"My Three Sons" star Don Grady dies at 68

Actor Don Grady, who was one of television's most beloved big brothers as Robbie Douglas on the long-running 1960s hit "My Three Sons," died June 26, 2012, at his home in Thousand Oaks, Calif. Grady, 68, had been suffering from cancer and receiving hospice care. Getty Images

Actor Don Grady
Getty Images
(CBS/AP) Don Grady, who was one of television's most beloved big brothers as Robbie Douglas on the long-running 1960s hit "My Three Sons," died Wednesday. He was 68.

His "My Three Sons" co-star Barry Livingston, who played youngest brother Ernie, confirmed Grady's death to The Associated Press. Livingston said Grady had been suffering from cancer and receiving hospice care at his home in Thousand Oaks, Calif.

Pictures: Don Grady, 1944-2012

"It's the oldest cliche in the world when TV brothers start referring to each other like biological brothers, but he was the oldest, and somebody I looked up to and learned from a great deal about life," Livingston said.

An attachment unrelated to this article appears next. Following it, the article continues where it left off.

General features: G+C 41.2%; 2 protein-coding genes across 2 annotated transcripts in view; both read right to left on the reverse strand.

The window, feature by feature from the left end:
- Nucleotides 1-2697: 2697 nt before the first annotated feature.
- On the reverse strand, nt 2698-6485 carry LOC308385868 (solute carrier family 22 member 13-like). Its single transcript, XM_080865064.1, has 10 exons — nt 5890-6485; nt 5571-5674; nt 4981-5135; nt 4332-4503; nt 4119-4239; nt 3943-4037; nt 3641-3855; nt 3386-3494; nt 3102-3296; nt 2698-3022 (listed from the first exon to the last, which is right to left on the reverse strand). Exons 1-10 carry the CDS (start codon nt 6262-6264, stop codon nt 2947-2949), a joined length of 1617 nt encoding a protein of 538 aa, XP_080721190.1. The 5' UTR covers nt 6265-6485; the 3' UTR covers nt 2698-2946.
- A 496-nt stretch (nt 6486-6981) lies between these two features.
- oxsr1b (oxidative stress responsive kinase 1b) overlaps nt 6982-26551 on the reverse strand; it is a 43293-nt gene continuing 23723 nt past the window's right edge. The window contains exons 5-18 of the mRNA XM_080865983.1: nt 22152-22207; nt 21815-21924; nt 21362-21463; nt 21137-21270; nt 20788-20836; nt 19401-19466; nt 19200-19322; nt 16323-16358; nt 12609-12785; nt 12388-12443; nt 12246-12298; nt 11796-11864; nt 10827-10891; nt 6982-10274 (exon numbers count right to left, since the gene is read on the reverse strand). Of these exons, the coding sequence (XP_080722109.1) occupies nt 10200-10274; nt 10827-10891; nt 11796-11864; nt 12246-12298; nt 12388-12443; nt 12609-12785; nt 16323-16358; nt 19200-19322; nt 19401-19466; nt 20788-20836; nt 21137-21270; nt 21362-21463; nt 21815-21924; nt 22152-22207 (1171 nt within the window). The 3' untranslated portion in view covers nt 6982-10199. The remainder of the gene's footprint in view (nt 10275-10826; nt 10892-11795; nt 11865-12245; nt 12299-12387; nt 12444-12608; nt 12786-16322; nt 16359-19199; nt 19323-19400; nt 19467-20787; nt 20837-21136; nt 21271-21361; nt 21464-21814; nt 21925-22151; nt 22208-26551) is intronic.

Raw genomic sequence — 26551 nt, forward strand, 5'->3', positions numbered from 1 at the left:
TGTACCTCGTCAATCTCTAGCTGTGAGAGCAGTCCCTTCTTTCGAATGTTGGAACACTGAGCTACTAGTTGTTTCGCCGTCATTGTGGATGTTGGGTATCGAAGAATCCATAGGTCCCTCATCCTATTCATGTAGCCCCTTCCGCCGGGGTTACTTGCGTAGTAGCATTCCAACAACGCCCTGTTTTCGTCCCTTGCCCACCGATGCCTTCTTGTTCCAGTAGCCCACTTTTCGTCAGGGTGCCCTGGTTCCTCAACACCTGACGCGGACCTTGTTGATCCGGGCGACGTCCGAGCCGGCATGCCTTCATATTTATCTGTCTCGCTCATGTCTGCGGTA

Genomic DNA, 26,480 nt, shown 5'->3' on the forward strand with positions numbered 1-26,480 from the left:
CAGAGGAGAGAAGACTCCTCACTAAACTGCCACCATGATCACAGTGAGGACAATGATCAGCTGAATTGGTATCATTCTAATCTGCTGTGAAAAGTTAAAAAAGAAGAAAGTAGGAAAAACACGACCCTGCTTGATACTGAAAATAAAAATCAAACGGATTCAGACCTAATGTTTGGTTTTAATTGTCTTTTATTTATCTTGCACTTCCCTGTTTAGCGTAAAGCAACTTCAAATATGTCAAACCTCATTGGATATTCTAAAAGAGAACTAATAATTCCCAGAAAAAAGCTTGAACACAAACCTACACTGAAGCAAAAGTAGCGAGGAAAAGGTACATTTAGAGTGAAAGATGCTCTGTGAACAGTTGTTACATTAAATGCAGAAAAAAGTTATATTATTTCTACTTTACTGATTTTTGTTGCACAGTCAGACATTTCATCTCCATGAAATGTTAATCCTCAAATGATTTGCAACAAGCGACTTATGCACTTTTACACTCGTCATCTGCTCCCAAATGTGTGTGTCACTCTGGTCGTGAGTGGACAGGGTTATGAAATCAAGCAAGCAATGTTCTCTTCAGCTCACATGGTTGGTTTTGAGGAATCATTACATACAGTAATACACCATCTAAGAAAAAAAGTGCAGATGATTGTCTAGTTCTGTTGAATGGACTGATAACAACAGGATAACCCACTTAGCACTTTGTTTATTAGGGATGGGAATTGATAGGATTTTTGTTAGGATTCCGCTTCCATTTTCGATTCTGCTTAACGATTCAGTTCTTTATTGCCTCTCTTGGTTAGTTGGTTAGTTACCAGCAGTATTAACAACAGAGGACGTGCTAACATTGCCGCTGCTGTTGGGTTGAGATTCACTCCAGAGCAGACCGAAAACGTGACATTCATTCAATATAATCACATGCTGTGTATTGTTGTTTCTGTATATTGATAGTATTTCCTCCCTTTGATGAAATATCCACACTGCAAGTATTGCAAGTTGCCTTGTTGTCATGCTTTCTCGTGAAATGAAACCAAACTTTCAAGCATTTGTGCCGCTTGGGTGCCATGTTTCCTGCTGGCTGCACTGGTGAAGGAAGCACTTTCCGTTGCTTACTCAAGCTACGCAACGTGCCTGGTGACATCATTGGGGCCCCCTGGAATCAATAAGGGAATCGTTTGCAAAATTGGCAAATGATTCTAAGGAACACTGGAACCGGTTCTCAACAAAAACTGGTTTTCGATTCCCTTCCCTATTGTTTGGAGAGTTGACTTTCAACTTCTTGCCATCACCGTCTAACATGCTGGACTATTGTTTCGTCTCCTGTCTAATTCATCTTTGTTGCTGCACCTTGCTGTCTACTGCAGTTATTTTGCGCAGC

Born in San Diego as Don Louis Agrati, Grady had a brief stint singing and dancing on "The Mickey Mouse Club" starting at age 13.

But he was best known by far as one of Fred MacMurray's "My Three Sons" on the series that ran on ABC and later CBS from 1960 to 1972.

The popular show, which featured MacMurray as a widowed aeronautical engineer struggling to raise three older boys, was among the longest running family sitcoms of all time with 380 episodes.

In the show's earlier years Douglas was actually the middle brother, with Tim Considine playing the oldest, Mike, and Stanley Livingston playing the youngest, Chip. When Considine departed, Barry Livingston became the adopted "third" son, and Grady became the cool, handsome and assured eldest brother that much of America adored.

A musical prodigy from a young age, Grady appeared with a band, the Greefs, in the series, and in real life played drums for The Yellow Balloon, who had a minor hit with a self-titled song in 1967.

He made a handful of guest appearances on TV series in the 1970s and 1980s, but worked primarily as a musician and composer, writing the theme for "The Phil Donahue Show" and music for the Blake Edwards film "Switch" and the popular Las Vegas show "EFX," a showcase for "Phantom of the Opera" star Michael Crawford.

A music lover, Grady released an album, called "Homegrown," in 1973. Four years ago, he put out another set about the baby boomer generation, titled "Boomer."

According to Us Weekly, Grady is survived by his wife, Ginny, and their two children.

  • CBS News Staff

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